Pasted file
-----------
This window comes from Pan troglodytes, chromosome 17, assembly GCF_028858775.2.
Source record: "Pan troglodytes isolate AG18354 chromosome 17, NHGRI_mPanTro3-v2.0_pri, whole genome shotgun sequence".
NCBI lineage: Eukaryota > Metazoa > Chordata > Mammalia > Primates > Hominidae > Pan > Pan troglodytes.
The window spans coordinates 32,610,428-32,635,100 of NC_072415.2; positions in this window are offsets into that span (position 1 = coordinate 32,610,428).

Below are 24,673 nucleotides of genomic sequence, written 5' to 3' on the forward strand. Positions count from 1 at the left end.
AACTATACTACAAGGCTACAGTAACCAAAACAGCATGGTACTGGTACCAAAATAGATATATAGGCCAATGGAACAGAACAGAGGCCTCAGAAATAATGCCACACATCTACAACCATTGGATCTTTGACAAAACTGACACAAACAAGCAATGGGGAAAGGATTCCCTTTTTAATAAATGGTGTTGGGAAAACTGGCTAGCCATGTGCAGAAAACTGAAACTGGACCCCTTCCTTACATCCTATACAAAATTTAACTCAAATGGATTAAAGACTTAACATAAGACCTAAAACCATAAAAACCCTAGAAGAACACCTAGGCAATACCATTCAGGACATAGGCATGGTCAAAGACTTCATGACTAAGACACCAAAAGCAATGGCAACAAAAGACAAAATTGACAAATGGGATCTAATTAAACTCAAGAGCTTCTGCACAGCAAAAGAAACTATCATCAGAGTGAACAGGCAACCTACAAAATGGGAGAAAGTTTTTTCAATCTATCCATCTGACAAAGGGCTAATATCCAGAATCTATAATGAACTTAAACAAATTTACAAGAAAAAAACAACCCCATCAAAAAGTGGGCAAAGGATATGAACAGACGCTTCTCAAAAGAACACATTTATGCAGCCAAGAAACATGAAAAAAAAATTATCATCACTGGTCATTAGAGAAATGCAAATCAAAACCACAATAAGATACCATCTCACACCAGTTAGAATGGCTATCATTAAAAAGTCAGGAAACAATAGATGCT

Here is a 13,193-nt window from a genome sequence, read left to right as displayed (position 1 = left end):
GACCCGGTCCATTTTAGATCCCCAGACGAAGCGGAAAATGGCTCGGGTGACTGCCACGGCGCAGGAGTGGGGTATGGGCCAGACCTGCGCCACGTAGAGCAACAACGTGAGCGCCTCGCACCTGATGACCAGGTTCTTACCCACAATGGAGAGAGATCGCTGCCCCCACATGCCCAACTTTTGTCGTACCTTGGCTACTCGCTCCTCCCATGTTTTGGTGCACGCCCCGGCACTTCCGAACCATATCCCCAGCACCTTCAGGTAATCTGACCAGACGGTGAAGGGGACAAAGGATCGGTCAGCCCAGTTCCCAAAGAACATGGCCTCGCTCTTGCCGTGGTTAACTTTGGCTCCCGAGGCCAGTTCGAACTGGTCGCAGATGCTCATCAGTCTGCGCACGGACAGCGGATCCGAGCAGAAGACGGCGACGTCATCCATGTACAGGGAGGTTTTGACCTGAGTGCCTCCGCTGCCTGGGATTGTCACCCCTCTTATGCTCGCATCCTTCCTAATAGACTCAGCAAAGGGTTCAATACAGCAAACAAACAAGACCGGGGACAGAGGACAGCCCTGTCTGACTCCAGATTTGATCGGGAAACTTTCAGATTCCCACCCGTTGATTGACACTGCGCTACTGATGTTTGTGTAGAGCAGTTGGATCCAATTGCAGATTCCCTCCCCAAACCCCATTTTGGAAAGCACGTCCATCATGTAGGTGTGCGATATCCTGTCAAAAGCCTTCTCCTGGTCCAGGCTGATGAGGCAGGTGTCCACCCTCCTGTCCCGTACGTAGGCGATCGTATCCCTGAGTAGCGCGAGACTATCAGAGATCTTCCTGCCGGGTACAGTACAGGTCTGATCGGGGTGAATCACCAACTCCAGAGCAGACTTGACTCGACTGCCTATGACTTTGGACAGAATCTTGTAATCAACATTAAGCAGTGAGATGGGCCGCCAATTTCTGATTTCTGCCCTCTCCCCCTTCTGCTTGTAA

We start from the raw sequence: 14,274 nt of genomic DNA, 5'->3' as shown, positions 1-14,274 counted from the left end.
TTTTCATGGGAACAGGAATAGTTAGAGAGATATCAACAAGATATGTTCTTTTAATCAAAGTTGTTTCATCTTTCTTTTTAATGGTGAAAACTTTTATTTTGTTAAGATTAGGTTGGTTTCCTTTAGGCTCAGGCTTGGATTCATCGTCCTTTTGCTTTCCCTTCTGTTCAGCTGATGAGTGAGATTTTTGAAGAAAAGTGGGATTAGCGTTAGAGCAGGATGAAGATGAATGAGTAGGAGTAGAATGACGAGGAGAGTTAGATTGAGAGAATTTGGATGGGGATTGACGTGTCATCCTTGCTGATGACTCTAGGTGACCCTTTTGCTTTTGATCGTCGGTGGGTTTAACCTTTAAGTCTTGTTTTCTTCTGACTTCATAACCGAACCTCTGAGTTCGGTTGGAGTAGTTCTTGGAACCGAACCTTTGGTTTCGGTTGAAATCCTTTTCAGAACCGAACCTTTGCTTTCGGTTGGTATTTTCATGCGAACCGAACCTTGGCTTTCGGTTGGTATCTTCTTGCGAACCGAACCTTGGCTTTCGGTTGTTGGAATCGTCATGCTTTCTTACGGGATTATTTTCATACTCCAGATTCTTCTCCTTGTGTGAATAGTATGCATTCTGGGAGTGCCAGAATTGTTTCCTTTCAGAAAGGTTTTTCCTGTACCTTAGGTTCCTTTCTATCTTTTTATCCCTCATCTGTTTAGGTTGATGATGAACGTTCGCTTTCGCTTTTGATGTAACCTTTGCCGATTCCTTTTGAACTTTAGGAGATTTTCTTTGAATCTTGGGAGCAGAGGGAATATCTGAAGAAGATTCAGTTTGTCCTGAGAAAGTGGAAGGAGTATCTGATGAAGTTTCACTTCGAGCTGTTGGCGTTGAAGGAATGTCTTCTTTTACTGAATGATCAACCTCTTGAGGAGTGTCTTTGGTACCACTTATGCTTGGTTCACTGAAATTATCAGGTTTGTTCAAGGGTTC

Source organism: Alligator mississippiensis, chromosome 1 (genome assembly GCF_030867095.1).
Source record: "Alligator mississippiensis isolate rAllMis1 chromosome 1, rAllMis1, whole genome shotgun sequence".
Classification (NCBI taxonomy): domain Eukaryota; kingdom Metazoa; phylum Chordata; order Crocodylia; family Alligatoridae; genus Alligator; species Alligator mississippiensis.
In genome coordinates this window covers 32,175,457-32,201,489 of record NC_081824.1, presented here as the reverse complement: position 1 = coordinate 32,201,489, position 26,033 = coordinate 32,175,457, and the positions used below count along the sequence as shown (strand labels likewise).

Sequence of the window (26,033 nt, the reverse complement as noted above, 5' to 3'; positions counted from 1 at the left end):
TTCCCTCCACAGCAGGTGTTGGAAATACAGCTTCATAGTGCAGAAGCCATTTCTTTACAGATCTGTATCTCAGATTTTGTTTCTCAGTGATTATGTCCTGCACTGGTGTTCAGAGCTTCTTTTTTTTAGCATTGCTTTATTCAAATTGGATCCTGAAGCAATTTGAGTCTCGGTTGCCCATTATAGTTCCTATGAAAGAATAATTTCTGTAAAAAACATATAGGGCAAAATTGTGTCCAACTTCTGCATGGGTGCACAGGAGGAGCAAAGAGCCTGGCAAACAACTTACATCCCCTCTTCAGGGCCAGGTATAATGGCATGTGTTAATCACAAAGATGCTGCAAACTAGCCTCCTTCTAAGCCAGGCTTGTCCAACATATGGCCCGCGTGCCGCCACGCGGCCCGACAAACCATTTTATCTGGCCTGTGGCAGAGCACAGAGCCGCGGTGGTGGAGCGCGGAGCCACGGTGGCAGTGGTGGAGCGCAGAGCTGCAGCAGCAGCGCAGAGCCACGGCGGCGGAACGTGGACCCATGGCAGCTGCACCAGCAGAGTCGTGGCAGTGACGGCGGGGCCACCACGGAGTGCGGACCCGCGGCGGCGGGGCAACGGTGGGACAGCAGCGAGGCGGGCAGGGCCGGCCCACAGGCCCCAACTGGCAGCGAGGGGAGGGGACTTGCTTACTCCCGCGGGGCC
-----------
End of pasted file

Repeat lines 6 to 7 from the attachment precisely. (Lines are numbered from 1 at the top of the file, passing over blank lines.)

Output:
AACTATACTACAAGGCTACAGTAACCAAAACAGCATGGTACTGGTACCAAAATAGATATATAGGCCAATGGAACAGAACAGAGGCCTCAGAAATAATGCCACACATCTACAACCATTGGATCTTTGACAAAACTGACACAAACAAGCAATGGGGAAAGGATTCCCTTTTTAATAAATGGTGTTGGGAAAACTGGCTAGCCATGTGCAGAAAACTGAAACTGGACCCCTTCCTTACATCCTATACAAAATTTAACTCAAATGGATTAAAGACTTAACATAAGACCTAAAACCATAAAAACCCTAGAAGAACACCTAGGCAATACCATTCAGGACATAGGCATGGTCAAAGACTTCATGACTAAGACACCAAAAGCAATGGCAACAAAAGACAAAATTGACAAATGGGATCTAATTAAACTCAAGAGCTTCTGCACAGCAAAAGAAACTATCATCAGAGTGAACAGGCAACCTACAAAATGGGAGAAAGTTTTTTCAATCTATCCATCTGACAAAGGGCTAATATCCAGAATCTATAATGAACTTAAACAAATTTACAAGAAAAAAACAACCCCATCAAAAAGTGGGCAAAGGATATGAACAGACGCTTCTCAAAAGAACACATTTATGCAGCCAAGAAACATGAAAAAAAAATTATCATCACTGGTCATTAGAGAAATGCAAATCAAAACCACAATAAGATACCATCTCACACCAGTTAGAATGGCTATCATTAAAAAGTCAGGAAACAATAGATGCT

Here is a 13,193-nt window from a genome sequence, read left to right as displayed (position 1 = left end):